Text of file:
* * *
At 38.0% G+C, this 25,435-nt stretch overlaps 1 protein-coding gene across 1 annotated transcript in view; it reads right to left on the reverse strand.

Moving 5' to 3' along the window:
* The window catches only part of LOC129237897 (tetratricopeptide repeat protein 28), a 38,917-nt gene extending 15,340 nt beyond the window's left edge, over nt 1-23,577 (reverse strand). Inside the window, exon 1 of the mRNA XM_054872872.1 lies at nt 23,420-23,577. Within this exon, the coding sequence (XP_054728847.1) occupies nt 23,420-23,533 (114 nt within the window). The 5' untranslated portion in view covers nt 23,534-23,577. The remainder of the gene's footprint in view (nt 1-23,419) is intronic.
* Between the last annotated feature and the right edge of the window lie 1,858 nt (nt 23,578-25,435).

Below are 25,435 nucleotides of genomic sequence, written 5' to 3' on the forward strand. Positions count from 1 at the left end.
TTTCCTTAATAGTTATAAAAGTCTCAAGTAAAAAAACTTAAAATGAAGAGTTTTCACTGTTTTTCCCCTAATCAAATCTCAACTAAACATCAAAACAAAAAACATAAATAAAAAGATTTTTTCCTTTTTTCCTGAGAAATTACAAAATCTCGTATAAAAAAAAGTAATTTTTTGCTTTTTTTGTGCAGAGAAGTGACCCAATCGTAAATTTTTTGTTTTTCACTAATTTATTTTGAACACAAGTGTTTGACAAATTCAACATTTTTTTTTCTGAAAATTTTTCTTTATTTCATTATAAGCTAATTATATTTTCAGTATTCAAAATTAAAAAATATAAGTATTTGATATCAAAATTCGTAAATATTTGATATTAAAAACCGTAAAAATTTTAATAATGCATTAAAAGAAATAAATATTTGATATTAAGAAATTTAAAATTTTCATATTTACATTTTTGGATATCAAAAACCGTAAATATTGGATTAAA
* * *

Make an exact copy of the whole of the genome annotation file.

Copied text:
At 38.0% G+C, this 25,435-nt stretch overlaps 1 protein-coding gene across 1 annotated transcript in view; it reads right to left on the reverse strand.

Moving 5' to 3' along the window:
* The window catches only part of LOC129237897 (tetratricopeptide repeat protein 28), a 38,917-nt gene extending 15,340 nt beyond the window's left edge, over nt 1-23,577 (reverse strand). Inside the window, exon 1 of the mRNA XM_054872872.1 lies at nt 23,420-23,577. Within this exon, the coding sequence (XP_054728847.1) occupies nt 23,420-23,533 (114 nt within the window). The 5' untranslated portion in view covers nt 23,534-23,577. The remainder of the gene's footprint in view (nt 1-23,419) is intronic.
* Between the last annotated feature and the right edge of the window lie 1,858 nt (nt 23,578-25,435).

Below are 25,435 nucleotides of genomic sequence, written 5' to 3' on the forward strand. Positions count from 1 at the left end.
TTTCCTTAATAGTTATAAAAGTCTCAAGTAAAAAAACTTAAAATGAAGAGTTTTCACTGTTTTTCCCCTAATCAAATCTCAACTAAACATCAAAACAAAAAACATAAATAAAAAGATTTTTTCCTTTTTTCCTGAGAAATTACAAAATCTCGTATAAAAAAAAGTAATTTTTTGCTTTTTTTGTGCAGAGAAGTGACCCAATCGTAAATTTTTTGTTTTTCACTAATTTATTTTGAACACAAGTGTTTGACAAATTCAACATTTTTTTTTCTGAAAATTTTTCTTTATTTCATTATAAGCTAATTATATTTTCAGTATTCAAAATTAAAAAATATAAGTATTTGATATCAAAATTCGTAAATATTTGATATTAAAAACCGTAAAAATTTTAATAATGCATTAAAAGAAATAAATATTTGATATTAAGAAATTTAAAATTTTCATATTTACATTTTTGGATATCAAAAACCGTAAATATTGGATTAAA